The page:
With every wedding I remember my vows;
with every death, my grief rises from the depths.
The skies were a piercing, but gentle blue. Every head bowed, every eye closed, but I needed to see, needed to watch this blue and let it strike me.
Their life began today, a new life together. Their eyes lost in each other's, hands holding tightly, their minds perhaps constructing, right then and there, the tower of their marriage, standing strong and tall above the rest. Unbreakable, it seems.
And we are powerfully drawn, called into this marriage whether we like it or not. Each story in these brown folding chairs has been woven together in each of their stories. Broken relationships, coffee dates, late night questions - life together.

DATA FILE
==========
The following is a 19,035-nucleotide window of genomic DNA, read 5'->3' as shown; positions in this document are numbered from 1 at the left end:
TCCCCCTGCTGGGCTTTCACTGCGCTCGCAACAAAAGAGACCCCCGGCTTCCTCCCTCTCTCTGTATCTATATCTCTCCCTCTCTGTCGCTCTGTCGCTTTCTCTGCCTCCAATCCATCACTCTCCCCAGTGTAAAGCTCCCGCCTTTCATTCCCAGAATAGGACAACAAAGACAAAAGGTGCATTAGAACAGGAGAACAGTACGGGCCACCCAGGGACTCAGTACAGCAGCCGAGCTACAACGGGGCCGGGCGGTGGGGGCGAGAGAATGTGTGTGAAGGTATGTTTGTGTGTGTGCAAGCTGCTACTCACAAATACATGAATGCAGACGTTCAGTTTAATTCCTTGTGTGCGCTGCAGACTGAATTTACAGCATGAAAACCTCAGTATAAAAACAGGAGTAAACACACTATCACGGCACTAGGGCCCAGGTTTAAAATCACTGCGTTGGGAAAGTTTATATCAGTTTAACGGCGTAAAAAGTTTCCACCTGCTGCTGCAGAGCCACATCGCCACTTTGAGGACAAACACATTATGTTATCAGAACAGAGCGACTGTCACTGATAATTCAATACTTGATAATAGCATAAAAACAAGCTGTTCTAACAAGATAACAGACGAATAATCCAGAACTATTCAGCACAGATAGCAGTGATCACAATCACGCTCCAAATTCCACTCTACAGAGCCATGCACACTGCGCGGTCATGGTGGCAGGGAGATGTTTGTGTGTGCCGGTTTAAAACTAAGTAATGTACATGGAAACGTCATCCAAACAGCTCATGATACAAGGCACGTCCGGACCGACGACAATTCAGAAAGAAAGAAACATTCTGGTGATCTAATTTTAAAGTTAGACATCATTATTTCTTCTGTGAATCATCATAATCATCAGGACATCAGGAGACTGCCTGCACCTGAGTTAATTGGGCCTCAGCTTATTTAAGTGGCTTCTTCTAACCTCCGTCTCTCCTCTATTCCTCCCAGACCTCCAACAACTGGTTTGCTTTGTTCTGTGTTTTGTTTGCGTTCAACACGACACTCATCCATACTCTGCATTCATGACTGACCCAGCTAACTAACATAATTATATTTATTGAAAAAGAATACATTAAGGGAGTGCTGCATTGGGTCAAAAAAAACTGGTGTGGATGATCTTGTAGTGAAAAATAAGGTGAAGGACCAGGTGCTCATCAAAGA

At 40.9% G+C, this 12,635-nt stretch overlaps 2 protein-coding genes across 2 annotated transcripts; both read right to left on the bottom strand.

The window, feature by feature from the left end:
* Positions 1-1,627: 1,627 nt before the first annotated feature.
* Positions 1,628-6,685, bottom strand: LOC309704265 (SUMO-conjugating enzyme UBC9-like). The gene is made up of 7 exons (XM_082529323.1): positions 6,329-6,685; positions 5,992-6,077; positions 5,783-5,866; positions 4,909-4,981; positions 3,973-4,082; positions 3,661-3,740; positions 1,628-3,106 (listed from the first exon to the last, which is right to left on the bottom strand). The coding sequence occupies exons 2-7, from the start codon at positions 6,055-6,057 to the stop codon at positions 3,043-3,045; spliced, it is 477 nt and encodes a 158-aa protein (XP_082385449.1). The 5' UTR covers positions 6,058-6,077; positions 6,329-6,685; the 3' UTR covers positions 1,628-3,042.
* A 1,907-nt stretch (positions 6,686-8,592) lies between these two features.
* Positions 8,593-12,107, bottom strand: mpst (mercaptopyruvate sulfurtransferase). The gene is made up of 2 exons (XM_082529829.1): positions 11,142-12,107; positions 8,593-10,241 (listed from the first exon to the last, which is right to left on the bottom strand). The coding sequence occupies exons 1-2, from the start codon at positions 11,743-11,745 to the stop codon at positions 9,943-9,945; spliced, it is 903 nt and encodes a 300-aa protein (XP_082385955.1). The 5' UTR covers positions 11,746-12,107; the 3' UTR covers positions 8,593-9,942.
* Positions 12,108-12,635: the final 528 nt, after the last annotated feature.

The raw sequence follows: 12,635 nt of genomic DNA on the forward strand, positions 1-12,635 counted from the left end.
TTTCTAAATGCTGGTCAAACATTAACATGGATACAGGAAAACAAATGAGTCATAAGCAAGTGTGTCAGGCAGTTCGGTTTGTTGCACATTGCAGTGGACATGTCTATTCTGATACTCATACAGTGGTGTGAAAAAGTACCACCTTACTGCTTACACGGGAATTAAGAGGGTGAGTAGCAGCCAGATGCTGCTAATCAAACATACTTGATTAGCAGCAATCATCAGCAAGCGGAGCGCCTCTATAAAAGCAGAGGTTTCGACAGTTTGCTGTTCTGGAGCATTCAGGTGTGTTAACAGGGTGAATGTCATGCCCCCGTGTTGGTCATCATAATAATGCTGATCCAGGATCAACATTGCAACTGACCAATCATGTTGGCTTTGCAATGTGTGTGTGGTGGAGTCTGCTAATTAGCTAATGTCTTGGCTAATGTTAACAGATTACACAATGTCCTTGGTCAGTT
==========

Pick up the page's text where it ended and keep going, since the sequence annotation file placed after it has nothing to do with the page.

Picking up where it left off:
Now, we're all responsible. By showing up here today, we give our blessing, proclaim our "amen". By hearing their vows, we make our own, vows to walk with them, carry their burdens, love them with grace and truth - and help them learn to love each other.
He couldn't even lift his head. He didn't know I was there - or that he as himself was there, for that matter - but we stayed. Mom packed the bags while I posted up at the wheelchair, stroking his arm, his hair, keeping myself busy, really.
Two hours before the ceremony, we cried. And looked at each other. The nurses and assistants were loving, kind, understanding. They, too, stroked his cheek, wiped his eyes, bringing comfort in whatever ways they could.
He is dying.